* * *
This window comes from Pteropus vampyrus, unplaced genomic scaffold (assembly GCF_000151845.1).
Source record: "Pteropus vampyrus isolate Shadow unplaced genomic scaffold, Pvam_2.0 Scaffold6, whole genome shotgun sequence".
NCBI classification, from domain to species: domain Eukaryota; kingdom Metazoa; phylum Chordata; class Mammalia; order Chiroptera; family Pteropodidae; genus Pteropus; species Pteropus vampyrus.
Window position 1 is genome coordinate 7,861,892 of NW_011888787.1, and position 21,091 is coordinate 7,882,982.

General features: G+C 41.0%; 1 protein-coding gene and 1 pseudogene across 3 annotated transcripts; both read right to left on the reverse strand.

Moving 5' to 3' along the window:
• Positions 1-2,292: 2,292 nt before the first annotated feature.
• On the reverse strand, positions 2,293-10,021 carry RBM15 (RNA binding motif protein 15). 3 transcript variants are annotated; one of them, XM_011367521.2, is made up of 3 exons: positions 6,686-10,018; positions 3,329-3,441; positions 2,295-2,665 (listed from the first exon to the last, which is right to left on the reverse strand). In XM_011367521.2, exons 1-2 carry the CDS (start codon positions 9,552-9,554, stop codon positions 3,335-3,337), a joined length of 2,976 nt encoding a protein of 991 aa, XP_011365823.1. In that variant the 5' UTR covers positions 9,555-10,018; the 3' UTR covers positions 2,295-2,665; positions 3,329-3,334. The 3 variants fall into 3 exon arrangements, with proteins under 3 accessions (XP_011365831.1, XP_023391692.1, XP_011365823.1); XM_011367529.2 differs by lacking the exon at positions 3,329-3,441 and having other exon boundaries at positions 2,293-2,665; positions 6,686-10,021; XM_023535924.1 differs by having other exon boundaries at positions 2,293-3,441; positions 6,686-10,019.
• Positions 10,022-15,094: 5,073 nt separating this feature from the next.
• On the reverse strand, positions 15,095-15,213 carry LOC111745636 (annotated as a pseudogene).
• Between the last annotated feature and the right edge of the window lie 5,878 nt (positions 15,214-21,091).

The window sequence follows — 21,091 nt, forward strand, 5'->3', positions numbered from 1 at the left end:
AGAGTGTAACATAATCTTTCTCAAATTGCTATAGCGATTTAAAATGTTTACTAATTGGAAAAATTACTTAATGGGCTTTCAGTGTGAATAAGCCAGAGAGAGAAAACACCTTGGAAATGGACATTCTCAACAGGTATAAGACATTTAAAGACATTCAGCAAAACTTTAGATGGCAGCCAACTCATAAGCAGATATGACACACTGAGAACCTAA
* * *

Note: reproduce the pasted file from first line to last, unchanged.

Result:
This window comes from Pteropus vampyrus, unplaced genomic scaffold (assembly GCF_000151845.1).
Source record: "Pteropus vampyrus isolate Shadow unplaced genomic scaffold, Pvam_2.0 Scaffold6, whole genome shotgun sequence".
NCBI classification, from domain to species: domain Eukaryota; kingdom Metazoa; phylum Chordata; class Mammalia; order Chiroptera; family Pteropodidae; genus Pteropus; species Pteropus vampyrus.
Window position 1 is genome coordinate 7,861,892 of NW_011888787.1, and position 21,091 is coordinate 7,882,982.

General features: G+C 41.0%; 1 protein-coding gene and 1 pseudogene across 3 annotated transcripts; both read right to left on the reverse strand.

Moving 5' to 3' along the window:
• Positions 1-2,292: 2,292 nt before the first annotated feature.
• On the reverse strand, positions 2,293-10,021 carry RBM15 (RNA binding motif protein 15). 3 transcript variants are annotated; one of them, XM_011367521.2, is made up of 3 exons: positions 6,686-10,018; positions 3,329-3,441; positions 2,295-2,665 (listed from the first exon to the last, which is right to left on the reverse strand). In XM_011367521.2, exons 1-2 carry the CDS (start codon positions 9,552-9,554, stop codon positions 3,335-3,337), a joined length of 2,976 nt encoding a protein of 991 aa, XP_011365823.1. In that variant the 5' UTR covers positions 9,555-10,018; the 3' UTR covers positions 2,295-2,665; positions 3,329-3,334. The 3 variants fall into 3 exon arrangements, with proteins under 3 accessions (XP_011365831.1, XP_023391692.1, XP_011365823.1); XM_011367529.2 differs by lacking the exon at positions 3,329-3,441 and having other exon boundaries at positions 2,293-2,665; positions 6,686-10,021; XM_023535924.1 differs by having other exon boundaries at positions 2,293-3,441; positions 6,686-10,019.
• Positions 10,022-15,094: 5,073 nt separating this feature from the next.
• On the reverse strand, positions 15,095-15,213 carry LOC111745636 (annotated as a pseudogene).
• Between the last annotated feature and the right edge of the window lie 5,878 nt (positions 15,214-21,091).

The window sequence follows — 21,091 nt, forward strand, 5'->3', positions numbered from 1 at the left end:
AGAGTGTAACATAATCTTTCTCAAATTGCTATAGCGATTTAAAATGTTTACTAATTGGAAAAATTACTTAATGGGCTTTCAGTGTGAATAAGCCAGAGAGAGAAAACACCTTGGAAATGGACATTCTCAACAGGTATAAGACATTTAAAGACATTCAGCAAAACTTTAGATGGCAGCCAACTCATAAGCAGATATGACACACTGAGAACCTAA